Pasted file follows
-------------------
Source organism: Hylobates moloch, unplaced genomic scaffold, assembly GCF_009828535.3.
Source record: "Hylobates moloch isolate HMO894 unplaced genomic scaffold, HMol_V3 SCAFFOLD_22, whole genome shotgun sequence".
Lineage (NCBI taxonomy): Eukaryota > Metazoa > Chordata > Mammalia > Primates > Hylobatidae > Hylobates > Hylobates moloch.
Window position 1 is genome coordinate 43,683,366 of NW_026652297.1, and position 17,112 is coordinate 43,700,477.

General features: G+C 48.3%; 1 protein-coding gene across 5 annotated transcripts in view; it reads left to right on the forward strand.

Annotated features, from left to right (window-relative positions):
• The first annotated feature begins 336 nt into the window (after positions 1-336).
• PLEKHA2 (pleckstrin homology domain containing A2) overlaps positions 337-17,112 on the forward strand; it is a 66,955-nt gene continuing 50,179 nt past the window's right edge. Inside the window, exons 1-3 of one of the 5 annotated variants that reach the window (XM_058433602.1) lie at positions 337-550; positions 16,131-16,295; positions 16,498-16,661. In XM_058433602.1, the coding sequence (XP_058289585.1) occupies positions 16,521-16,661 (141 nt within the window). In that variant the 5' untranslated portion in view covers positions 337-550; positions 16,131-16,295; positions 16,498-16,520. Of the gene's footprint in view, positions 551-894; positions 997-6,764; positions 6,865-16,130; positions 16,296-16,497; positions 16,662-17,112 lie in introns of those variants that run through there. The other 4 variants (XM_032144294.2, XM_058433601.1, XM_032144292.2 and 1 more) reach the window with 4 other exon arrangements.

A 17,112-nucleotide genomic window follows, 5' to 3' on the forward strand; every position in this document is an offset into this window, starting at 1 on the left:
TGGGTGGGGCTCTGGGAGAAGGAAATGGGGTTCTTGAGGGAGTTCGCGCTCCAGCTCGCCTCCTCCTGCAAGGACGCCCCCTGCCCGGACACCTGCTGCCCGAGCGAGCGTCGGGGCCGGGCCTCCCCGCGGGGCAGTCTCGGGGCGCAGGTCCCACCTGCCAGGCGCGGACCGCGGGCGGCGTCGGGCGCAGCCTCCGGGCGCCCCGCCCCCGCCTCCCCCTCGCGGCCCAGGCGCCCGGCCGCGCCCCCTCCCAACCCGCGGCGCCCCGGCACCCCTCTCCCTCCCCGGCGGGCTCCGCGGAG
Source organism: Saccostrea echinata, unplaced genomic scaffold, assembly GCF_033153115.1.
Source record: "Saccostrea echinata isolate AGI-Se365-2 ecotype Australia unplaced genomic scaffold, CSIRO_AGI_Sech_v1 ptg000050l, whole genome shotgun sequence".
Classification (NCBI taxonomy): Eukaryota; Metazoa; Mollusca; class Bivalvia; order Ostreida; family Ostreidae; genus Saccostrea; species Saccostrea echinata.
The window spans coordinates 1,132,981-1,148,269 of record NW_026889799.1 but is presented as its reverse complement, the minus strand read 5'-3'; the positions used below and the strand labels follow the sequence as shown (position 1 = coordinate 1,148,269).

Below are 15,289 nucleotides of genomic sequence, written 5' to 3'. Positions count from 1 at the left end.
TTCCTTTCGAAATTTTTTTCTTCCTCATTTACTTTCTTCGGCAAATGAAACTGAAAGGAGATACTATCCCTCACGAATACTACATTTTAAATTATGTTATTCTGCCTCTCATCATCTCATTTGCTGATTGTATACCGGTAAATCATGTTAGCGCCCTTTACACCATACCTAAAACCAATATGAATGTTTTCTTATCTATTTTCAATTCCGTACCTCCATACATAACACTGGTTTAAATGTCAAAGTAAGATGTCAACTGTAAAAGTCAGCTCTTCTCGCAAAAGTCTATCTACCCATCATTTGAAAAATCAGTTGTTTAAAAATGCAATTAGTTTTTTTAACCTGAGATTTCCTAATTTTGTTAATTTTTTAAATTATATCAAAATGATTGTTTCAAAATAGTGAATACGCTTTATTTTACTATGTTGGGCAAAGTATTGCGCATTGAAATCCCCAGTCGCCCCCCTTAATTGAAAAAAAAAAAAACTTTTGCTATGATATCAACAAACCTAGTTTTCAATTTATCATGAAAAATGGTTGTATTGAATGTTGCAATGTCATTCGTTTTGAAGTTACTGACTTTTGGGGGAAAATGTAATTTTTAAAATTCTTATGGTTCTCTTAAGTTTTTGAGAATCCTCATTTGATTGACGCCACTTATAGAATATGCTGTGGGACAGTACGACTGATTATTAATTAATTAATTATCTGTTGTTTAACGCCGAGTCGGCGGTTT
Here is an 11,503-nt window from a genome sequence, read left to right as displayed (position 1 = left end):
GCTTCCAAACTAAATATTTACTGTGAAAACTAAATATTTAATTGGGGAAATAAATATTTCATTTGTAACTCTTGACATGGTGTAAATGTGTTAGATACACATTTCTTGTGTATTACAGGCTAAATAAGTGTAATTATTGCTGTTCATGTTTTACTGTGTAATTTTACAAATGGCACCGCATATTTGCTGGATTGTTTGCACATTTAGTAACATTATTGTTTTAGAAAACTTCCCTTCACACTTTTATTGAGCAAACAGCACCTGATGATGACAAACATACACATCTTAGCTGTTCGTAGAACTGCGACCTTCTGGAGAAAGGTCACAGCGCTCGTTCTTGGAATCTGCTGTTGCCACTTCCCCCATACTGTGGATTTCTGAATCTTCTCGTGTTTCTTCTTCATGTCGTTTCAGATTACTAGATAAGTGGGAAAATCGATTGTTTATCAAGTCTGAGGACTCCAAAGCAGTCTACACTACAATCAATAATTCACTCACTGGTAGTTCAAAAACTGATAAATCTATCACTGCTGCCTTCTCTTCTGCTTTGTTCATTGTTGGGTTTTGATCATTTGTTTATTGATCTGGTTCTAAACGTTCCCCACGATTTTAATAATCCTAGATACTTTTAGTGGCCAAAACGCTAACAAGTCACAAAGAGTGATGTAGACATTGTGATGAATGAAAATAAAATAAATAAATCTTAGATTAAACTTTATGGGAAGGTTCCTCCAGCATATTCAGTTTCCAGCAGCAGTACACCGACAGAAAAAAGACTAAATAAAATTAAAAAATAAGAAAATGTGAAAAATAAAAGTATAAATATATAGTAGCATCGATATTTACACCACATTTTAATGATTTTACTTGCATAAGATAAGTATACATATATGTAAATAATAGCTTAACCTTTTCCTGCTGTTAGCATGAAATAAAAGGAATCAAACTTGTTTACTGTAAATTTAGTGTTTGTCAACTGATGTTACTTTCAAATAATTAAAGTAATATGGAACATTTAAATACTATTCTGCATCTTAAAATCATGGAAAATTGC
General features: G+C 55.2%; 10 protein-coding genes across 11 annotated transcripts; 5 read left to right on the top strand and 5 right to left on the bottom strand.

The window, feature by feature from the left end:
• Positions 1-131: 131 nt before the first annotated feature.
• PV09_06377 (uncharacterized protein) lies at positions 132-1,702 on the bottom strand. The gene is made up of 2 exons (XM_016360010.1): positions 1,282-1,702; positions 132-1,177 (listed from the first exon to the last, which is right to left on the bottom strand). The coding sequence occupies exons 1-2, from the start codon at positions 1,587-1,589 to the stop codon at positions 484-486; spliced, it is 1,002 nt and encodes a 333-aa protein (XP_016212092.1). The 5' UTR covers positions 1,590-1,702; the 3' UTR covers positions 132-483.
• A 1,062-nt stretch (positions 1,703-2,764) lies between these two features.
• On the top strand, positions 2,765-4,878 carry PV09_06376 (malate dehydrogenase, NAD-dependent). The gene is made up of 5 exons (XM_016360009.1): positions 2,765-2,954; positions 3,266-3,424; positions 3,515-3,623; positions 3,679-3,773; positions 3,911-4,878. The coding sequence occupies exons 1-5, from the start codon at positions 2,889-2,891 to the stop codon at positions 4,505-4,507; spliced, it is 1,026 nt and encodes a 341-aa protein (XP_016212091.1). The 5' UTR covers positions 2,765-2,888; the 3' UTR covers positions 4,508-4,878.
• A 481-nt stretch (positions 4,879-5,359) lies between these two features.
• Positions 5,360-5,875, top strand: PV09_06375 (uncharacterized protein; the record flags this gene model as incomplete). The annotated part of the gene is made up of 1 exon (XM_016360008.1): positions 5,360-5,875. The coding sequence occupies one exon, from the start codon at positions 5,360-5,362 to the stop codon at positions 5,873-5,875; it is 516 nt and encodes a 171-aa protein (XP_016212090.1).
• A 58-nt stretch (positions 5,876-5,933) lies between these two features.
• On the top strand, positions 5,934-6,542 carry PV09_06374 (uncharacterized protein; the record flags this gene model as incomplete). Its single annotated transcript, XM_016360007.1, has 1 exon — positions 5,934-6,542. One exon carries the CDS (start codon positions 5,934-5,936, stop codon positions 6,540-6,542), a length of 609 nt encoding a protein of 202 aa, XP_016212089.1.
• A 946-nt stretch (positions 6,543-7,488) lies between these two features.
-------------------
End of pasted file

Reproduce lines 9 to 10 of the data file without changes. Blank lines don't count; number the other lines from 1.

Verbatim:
A 17,112-nucleotide genomic window follows, 5' to 3' on the forward strand; every position in this document is an offset into this window, starting at 1 on the left:
TGGGTGGGGCTCTGGGAGAAGGAAATGGGGTTCTTGAGGGAGTTCGCGCTCCAGCTCGCCTCCTCCTGCAAGGACGCCCCCTGCCCGGACACCTGCTGCCCGAGCGAGCGTCGGGGCCGGGCCTCCCCGCGGGGCAGTCTCGGGGCGCAGGTCCCACCTGCCAGGCGCGGACCGCGGGCGGCGTCGGGCGCAGCCTCCGGGCGCCCCGCCCCCGCCTCCCCCTCGCGGCCCAGGCGCCCGGCCGCGCCCCCTCCCAACCCGCGGCGCCCCGGCACCCCTCTCCCTCCCCGGCGGGCTCCGCGGAG